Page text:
Reluctantly, we find ourselves discussing impeachment – again. In modern America, rather ominously, when factions line up against each other, this old English tool – embedded in the Constitution – is trotted out like an elixir for what ails us. It is not. It is an extreme measure, utterly inappropriate for this moment.
First, what ails us is not a gregarious, full-throated president wielding executive power with uncommon panache, or even a president quick to make politics personal. We have had those before, and likely will again. It is far deeper.
What ails us is a widening fissure in the body politic, one side believing in traditional American ideals – led by individual liberty, the other taken with centralizing power and remaking the world in their image, mandating an end of social ills as they see them.
Put differently, what ails us is a division between those who appreciate American history as a long, undulating process of free people pooling their talents, defending their nation and raising opportunity for all, and those who see American history as failed, in need of condemnation and remaking, if necessary by radical measures.
So, while impeachment grabs headlines, it is no more than the symptom of a disease we would rather not think about. And what is that disease? In short, the disease of short-sightedness, failing to teach recent generations that America is not just special, but unique.
America grew out of long-sightedness, sacrifice for the future, respect for those who came before us, persistent risk-taking, hope in the nation’s ideals, faith in a merciful God, as well as in ourselves and our fellow Americans.
For the long-sighted – hundreds of millions of deceased American citizens – the world was filled with uncertainty and injustice. America spelled opportunity and hope. They wanted a chance – to succeed as individuals. Given the chance, they did – individually and together.
They did not want handouts, free things, or a chance to give up and depend on others. They did not want the government to do for them what they could do for themselves or to tell them what they could and could not do, except as enhanced everyone’s opportunity to succeed.
Most of our ancestors, literally and figuratively, would be shocked that our government has run up a 23 trillion-dollar national debt, that we are not unified in defending the nation, protecting borders, honoring veterans, allowing free speech and free exercise of religion, not tending to the nation’s mental health. They would be shocked that we do not understand the history they forged for us, or burdens that inheritance imposes.
In short, America is not an accident. It is the product of long suffering, lessons learned the hard way, great failures, resilience and great success. It is about staying unified when foreign and domestic forces try to divide us, undermine individual liberty, inflame passions.
That brings us back to impeaching a president. This rash impeachment is not about an inconsequential call to a foreign leader, ginned into a complaint – assisted by a committee that now sits in judgement on that complaint.
It is not about non-existent obstruction of justice, in a probe that lasted three years and produced nothing – at enormous cost in treasure and stress to the American people.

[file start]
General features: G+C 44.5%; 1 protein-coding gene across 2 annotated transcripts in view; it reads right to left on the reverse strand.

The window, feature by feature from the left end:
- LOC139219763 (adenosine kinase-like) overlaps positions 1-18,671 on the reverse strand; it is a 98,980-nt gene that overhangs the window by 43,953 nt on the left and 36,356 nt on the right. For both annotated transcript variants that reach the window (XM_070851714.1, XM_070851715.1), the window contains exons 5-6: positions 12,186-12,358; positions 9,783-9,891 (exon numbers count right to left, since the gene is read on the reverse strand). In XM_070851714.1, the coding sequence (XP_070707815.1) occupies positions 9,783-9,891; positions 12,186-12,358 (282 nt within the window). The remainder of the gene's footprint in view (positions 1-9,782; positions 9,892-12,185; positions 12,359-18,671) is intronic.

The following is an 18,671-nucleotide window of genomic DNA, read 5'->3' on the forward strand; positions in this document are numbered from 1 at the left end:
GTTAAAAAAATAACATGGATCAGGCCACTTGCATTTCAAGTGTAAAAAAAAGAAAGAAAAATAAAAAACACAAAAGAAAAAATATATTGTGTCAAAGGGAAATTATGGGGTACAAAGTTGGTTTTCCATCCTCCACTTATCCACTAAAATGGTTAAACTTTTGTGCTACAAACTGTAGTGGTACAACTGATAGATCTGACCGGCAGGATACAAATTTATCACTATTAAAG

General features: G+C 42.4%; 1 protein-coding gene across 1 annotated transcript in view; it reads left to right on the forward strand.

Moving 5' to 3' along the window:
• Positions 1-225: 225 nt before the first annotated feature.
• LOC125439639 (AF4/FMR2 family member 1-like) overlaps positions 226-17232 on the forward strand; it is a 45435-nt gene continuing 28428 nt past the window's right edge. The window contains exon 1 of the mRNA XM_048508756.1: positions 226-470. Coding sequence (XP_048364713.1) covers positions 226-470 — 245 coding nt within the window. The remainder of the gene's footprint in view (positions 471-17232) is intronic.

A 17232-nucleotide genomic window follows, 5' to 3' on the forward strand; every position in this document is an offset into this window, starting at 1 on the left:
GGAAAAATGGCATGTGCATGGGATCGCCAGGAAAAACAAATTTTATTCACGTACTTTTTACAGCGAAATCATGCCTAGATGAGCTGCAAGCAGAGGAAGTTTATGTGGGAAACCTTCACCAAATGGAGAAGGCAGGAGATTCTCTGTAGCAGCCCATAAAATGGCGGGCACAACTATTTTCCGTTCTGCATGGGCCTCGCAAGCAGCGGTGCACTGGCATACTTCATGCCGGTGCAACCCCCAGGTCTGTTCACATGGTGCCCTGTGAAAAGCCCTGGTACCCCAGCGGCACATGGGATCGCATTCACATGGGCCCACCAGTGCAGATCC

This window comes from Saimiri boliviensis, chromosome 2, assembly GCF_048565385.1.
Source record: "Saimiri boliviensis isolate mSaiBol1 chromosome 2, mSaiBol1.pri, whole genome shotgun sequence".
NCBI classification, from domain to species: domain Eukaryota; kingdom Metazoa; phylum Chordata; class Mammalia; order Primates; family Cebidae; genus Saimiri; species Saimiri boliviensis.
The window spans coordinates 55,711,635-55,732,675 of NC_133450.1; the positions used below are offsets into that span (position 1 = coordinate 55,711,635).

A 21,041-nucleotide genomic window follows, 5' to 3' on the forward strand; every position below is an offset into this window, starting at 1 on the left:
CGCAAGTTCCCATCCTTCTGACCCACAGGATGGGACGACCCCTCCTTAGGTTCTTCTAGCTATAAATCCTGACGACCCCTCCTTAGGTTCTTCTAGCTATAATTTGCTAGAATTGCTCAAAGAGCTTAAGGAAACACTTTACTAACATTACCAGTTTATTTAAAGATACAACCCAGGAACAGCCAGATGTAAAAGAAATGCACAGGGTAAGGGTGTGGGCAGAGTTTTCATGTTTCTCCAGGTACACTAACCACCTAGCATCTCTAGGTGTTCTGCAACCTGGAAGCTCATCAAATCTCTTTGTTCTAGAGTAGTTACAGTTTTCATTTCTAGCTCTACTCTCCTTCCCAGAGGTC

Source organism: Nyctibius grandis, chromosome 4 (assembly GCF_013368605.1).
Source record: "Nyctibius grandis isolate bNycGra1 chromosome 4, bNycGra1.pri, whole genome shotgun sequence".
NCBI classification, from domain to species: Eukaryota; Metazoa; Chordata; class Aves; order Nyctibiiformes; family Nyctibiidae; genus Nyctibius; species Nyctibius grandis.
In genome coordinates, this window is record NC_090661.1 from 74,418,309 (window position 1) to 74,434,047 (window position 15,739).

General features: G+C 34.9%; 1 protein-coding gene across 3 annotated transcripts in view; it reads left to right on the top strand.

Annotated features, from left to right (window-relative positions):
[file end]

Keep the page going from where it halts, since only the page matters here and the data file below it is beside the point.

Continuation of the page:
It is not about public corruption, since understanding what led to that waste is an inquiry that must be conducted – and that the American people deserve to know.
This emotionally stoked, stumbling and outcome-determinative push for impeachment is about something smaller and bigger. Smaller – because it is about misusing the Constitution to unseat a duly-elected president, a quest for power to satisfy dark passions.
Larger – because this impeachment drive is about imposing the will of a craven few on America, using whatever pretense serves. Americans understand their country is divided, and that resolving differences is incumbent on them.
That said, they do not want to see the republic torn asunder by congressional hubris, self-adulating chairmen, dissembling and dishonest, focused by animus on unseating a president. Most are not interested in another show trial; they are exhausted. What they want is responsible leadership, a return to the long view.
Impeachment is not a magic elixir for what ails America. Every one of the founders would say so, and many did. Perhaps the most poignant warning came from James Madison, Father of our Constitution.
Said Madison, the Constitution was not meant to enhance but to contain Mankind’s tendency toward violent factions. He considered anything pulling in that direction a “dangerous vice.” Madison was clear. Impeachment had its place, for “incapacity, negligence or perfidy” – but was an extreme remedy. Misuse was dangerous.
Madison’s greater fear was that human passion would lead to misuse, distortion or destruction of the Republic. As he wrote in the Federalist Papers, “human passions” are the great threat, which has “divided mankind into parties, inflamed them with mutual animosity, and rendered them much more disposed to vex and oppress each other than to cooperate for their common good.”
If politics is messy, impeachment is messier. Abuse of the Constitution is uglier and more dangerous than House Democrats realize. Impeachment will not fix what ails us; it is an extreme measure, utterly inappropriate for this moment. Madison knew it and most Americans do also.